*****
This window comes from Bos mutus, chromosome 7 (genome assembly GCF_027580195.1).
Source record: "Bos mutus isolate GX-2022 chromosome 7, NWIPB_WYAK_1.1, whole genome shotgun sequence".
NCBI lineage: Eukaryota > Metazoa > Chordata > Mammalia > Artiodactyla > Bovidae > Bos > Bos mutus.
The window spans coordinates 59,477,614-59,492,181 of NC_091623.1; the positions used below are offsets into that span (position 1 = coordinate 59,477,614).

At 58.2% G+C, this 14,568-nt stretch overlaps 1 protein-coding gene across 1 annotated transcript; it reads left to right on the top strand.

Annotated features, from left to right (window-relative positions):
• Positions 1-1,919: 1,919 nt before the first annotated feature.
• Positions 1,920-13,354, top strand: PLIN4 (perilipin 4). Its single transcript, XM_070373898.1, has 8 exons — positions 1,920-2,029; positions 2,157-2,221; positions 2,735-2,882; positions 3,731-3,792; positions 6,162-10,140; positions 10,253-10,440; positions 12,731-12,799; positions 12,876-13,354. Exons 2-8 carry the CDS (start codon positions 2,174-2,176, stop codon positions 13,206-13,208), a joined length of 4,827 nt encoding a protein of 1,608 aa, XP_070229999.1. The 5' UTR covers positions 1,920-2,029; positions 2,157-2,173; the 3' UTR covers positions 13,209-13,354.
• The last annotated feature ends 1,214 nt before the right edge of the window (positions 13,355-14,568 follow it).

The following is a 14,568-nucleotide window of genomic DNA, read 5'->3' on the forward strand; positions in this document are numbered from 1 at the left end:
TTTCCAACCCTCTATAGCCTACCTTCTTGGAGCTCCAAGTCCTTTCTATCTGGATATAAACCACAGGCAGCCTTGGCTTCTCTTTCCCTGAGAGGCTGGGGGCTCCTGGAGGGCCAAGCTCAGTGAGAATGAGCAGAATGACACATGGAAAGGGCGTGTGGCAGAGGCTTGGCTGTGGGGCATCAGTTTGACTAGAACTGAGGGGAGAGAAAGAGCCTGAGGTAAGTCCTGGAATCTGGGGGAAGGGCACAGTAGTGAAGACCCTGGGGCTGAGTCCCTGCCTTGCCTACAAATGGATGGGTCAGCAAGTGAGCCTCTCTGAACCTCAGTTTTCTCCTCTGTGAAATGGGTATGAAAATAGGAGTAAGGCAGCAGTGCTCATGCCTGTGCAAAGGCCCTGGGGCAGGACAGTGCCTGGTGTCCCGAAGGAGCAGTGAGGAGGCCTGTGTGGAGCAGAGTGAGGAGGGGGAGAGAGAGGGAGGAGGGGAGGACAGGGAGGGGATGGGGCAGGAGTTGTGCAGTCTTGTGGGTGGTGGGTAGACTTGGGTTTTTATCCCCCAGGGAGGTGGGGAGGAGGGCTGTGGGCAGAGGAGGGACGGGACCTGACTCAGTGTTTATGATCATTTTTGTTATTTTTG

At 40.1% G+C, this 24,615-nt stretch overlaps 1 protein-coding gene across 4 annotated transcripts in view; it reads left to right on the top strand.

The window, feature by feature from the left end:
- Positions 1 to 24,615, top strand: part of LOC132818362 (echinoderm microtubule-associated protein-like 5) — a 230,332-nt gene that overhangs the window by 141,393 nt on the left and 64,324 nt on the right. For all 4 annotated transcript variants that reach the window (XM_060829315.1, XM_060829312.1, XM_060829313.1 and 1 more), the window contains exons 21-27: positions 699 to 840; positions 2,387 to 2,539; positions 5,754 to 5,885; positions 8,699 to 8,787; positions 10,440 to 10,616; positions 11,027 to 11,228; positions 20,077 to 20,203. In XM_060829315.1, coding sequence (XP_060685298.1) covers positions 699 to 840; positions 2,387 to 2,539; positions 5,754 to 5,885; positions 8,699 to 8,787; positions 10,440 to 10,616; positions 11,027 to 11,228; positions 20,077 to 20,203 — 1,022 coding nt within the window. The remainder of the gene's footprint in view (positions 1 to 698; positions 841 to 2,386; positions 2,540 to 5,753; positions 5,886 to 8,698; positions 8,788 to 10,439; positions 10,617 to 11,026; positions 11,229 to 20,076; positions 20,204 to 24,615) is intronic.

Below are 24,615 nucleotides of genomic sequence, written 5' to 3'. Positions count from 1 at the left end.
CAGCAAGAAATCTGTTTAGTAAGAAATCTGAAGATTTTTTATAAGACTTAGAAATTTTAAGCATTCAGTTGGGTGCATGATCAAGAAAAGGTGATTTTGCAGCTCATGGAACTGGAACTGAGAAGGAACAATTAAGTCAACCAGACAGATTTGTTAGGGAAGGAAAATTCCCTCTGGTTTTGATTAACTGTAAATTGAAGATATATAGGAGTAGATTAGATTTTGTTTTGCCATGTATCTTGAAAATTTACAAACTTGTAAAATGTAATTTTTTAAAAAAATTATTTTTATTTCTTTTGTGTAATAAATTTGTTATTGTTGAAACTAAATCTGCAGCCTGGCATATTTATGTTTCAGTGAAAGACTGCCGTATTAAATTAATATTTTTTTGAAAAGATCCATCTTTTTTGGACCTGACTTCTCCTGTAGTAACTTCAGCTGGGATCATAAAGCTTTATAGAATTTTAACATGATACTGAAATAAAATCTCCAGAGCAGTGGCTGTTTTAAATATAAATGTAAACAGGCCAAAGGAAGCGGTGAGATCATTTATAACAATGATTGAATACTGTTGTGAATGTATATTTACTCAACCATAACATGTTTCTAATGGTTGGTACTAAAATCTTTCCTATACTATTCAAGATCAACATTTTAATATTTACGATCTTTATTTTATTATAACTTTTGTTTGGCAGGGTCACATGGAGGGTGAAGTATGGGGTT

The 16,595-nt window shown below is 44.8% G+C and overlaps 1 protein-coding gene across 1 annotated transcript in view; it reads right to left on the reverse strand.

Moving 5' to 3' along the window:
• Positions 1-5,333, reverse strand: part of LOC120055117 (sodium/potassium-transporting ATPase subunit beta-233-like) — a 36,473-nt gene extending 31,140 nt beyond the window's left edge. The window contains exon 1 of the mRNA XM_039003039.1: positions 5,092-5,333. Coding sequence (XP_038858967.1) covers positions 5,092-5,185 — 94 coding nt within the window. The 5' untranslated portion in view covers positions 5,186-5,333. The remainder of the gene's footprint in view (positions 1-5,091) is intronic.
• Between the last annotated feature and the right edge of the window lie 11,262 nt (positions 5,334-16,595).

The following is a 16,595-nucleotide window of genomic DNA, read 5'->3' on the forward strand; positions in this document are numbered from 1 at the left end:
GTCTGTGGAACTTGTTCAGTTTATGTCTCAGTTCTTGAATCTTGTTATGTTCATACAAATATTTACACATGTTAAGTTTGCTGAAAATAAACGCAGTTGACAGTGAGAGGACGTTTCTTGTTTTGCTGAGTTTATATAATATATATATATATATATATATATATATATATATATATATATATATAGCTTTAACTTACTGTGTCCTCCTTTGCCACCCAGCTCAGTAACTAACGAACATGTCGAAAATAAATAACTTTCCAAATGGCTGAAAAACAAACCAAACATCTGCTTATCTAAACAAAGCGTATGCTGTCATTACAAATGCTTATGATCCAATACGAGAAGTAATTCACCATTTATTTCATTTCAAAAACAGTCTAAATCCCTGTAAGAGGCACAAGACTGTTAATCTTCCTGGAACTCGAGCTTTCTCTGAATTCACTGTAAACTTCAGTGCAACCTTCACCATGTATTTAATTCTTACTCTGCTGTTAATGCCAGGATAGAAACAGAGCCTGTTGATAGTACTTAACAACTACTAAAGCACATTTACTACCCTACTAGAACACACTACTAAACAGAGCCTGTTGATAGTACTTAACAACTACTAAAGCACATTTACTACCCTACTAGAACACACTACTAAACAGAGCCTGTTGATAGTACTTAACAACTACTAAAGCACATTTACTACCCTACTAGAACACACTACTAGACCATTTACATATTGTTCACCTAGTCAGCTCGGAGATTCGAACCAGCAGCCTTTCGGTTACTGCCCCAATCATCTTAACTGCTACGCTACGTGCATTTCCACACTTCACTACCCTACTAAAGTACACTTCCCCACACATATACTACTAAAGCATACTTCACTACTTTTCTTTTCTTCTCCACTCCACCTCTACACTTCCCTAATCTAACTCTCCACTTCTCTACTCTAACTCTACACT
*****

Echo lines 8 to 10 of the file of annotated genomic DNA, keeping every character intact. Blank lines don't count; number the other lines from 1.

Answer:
• Positions 1,920-13,354, top strand: PLIN4 (perilipin 4). Its single transcript, XM_070373898.1, has 8 exons — positions 1,920-2,029; positions 2,157-2,221; positions 2,735-2,882; positions 3,731-3,792; positions 6,162-10,140; positions 10,253-10,440; positions 12,731-12,799; positions 12,876-13,354. Exons 2-8 carry the CDS (start codon positions 2,174-2,176, stop codon positions 13,206-13,208), a joined length of 4,827 nt encoding a protein of 1,608 aa, XP_070229999.1. The 5' UTR covers positions 1,920-2,029; positions 2,157-2,173; the 3' UTR covers positions 13,209-13,354.
• The last annotated feature ends 1,214 nt before the right edge of the window (positions 13,355-14,568 follow it).

The following is a 14,568-nucleotide window of genomic DNA, read 5'->3' on the forward strand; positions in this document are numbered from 1 at the left end: